Bread is a staple in most diets and can be a real lifesaver, literally, when it comes to surviving. Unfortunately modern store-bought bread has very little nutrition.
However, you can make many different kinds of bread at home that are nutritious and good for you even if you have such conditions as diabetes, gluten intolerance, allergies or other issues that may otherwise be affected by bread consumption.
If you have diabetes, you obviously need to watch your carbohydrate consumption in order to keep your blood sugar under control. Fortunately, there are many bread recipes that use nut flours or whole grains that contain the fiber you need to counteract the carbohydrates. These recipes will help you enjoy bread without spiking your blood sugar.
If you have a gluten intolerance or celiac disease, you can’t have wheat, rye, barley or triticale because of the protein, gluten, found in the bread.
Up til recently, the only gluten-free bread options were either gross or prohibitively expensive. Most of these recipes are gluten-free and guaranteed to taste better than store-bought bread.
Nut allergies are also a concern for many people. Unlike some other allergies, a nut allergy is often extremely dangerous; people die from exposure. We included nut-free recipes in here, too!
6 Easy Homemade Breads
1. Basic White Bread
This recipe is good for diabetics and is nut-free.
- 4 t bread machine yeast
- 1/2 t sugar
- 1 1/4 cups water (90-100 F)
- 3 T olive oil
- 3/4 t baking powder
- 1 t salt
- 1 T sugar substitute
- 1 cup vital wheat gluten flour
- 1/4 cup oat flour
- 3/4 cup almond flour
- 1/4 cup flax seed
- 1/4 cup wheat bran
- Put the water, oil and sugar in your bread maker.
- In a separate bowl, mix all the dry ingredients with the exception of the yeast and baking powder.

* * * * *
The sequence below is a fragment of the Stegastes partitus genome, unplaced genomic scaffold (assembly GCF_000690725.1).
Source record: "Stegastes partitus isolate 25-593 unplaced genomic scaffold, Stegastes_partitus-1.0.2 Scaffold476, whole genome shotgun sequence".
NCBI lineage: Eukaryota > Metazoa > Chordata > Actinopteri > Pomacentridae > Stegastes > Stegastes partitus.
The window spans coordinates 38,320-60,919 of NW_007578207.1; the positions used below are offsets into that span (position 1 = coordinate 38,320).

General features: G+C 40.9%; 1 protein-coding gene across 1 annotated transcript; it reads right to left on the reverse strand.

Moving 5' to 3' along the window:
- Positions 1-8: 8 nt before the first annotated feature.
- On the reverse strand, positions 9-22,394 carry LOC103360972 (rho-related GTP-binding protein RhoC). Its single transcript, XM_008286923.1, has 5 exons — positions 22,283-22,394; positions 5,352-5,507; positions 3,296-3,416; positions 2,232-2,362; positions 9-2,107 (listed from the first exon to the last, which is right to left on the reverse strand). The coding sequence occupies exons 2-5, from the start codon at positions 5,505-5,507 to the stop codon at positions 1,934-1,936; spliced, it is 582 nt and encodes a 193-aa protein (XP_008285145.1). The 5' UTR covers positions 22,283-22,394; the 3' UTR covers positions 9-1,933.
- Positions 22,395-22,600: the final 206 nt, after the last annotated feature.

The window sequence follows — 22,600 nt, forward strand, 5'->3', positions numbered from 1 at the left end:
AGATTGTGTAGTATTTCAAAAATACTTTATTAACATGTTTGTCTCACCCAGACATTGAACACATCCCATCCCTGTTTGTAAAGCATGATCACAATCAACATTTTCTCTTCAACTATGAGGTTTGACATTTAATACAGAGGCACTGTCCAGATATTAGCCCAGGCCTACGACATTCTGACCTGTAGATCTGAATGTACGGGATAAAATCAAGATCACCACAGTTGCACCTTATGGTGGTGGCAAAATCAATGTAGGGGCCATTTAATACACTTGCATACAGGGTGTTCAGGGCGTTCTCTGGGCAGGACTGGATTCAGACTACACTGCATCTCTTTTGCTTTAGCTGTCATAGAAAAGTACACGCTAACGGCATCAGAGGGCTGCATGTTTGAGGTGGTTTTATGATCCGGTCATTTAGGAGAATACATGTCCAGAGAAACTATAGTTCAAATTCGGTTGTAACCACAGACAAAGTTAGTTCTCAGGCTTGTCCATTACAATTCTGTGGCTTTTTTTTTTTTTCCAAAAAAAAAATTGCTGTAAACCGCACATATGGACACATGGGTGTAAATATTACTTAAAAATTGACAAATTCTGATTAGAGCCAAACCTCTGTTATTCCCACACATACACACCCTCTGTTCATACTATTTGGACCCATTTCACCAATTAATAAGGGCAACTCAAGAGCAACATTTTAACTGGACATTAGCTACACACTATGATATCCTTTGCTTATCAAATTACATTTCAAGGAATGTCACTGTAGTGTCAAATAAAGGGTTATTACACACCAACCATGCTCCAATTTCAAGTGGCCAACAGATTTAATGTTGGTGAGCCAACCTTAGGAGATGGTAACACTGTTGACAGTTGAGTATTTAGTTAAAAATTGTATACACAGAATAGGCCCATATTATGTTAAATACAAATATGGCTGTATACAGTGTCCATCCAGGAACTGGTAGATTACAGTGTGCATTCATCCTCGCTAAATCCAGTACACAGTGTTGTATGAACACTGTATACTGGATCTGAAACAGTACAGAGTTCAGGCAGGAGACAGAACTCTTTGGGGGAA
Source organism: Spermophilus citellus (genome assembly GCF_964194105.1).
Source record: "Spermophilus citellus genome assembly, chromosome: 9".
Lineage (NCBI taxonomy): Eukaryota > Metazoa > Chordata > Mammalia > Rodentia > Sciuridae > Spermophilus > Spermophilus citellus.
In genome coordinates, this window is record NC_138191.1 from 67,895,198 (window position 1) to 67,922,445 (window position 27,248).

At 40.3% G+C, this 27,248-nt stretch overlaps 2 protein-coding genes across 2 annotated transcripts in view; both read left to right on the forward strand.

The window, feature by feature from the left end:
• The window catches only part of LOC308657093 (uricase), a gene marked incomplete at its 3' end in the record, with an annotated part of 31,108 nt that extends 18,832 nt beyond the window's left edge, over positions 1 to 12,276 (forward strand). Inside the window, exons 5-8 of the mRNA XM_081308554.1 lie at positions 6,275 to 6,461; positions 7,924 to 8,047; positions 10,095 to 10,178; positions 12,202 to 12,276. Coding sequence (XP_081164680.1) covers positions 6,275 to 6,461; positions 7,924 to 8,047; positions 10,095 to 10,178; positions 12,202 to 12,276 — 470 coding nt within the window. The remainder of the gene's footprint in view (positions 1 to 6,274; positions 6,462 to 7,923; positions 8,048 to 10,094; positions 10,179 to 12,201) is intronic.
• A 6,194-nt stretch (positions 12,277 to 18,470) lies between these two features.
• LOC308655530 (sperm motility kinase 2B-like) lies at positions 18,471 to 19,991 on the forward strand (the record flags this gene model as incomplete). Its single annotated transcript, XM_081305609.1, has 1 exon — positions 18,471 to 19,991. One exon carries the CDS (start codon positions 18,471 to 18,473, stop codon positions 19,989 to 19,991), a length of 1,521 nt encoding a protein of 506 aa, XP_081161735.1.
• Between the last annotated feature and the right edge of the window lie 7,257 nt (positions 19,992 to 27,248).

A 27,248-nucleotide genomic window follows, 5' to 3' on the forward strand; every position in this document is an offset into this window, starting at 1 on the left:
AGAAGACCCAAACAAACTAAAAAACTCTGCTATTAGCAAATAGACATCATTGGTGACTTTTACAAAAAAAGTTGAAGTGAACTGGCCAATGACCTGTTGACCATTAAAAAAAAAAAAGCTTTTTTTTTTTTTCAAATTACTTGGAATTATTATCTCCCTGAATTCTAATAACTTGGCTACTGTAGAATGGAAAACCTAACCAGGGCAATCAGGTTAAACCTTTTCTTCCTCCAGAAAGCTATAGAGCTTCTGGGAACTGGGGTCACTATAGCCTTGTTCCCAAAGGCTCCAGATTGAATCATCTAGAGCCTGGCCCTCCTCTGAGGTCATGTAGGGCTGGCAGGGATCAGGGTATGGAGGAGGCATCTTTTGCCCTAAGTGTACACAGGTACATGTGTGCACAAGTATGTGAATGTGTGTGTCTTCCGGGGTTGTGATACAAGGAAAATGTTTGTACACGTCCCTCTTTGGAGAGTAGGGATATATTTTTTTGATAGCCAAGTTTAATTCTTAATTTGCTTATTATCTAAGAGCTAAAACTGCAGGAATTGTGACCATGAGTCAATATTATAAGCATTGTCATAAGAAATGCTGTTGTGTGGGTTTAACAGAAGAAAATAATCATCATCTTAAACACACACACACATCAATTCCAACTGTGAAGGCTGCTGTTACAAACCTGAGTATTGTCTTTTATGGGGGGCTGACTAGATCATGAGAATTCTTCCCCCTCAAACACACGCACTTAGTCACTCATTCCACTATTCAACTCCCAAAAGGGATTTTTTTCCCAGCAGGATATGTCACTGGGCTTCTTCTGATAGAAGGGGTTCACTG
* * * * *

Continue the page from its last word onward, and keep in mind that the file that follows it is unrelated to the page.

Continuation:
- Mix well.
- Take out approximately 1/4 cup.
- Pour the rest of dry ingredients into the pan.
- Mix the reserved 1/4 cup of dry ingredients with the yeast and baking powder.
- Pour into the bread machine pan.
- Use the three hour bake cycle.
- After 55 minutes, gently lift the dough out and remove the paddle and place the dough back into the machine so that you don’t have a huge hole in your finished loaf.
2. Low Glycemic Index Banana Bread
This recipe is courtesy of the Weight Watcher website and is good for diabetics and people with nut allergies.
- 3 very ripe bananas
- 1 cup sugar substitute
- 1/2 cup natural applesauce
- 3/4 cup all-purpose flour
- 1/2 cup whole wheat flour
- 1/2 t salt
- 1 1/2 t baking soda
- Preheat oven to 350 degrees.
- In a mixer, mash bananas, add sugar substitute and mix.
- Mix in rest of ingredients.
- Pour ingredients into a greased bread pan.
- Bake for 50 to 60 minutes or until a toothpick comes out clean.
- Remove from pan and cool on a wire rack.
*If using a dark coated pan, bake at 325 degrees and bake a little longer.
Video first seen on Heartland Country Stor
3. Light Fluffy Cheddar Bacon Biscuits
These biscuits are easy to make and are diabetic-friendly, gluten-free and nut-free. Oh yeah, and delicious!
- 1/4 cup butter, melted and slightly cooled.
- 1/3 cup sifted coconut flour
- 4 eggs
- 1/4 teaspoon salt
- 1/4 teaspoon garlic powder
- 1/4 teaspoon baking powder
- 1 cup sharp cheddar cheese, shredded
- 1/2 cup diced bacon, optional
- Preheat oven to 400 degrees.
- Grease a cookie sheet.
- Mix eggs, butter, salt, and garlic powder.
- Add flour and baking powder and mix until there are no lumps.
- Fold in cheese and bacon.
- Drop batter by the heaping tablespoon onto greased cookie sheet.
- Bake for 15 minutes, or until lightly browned.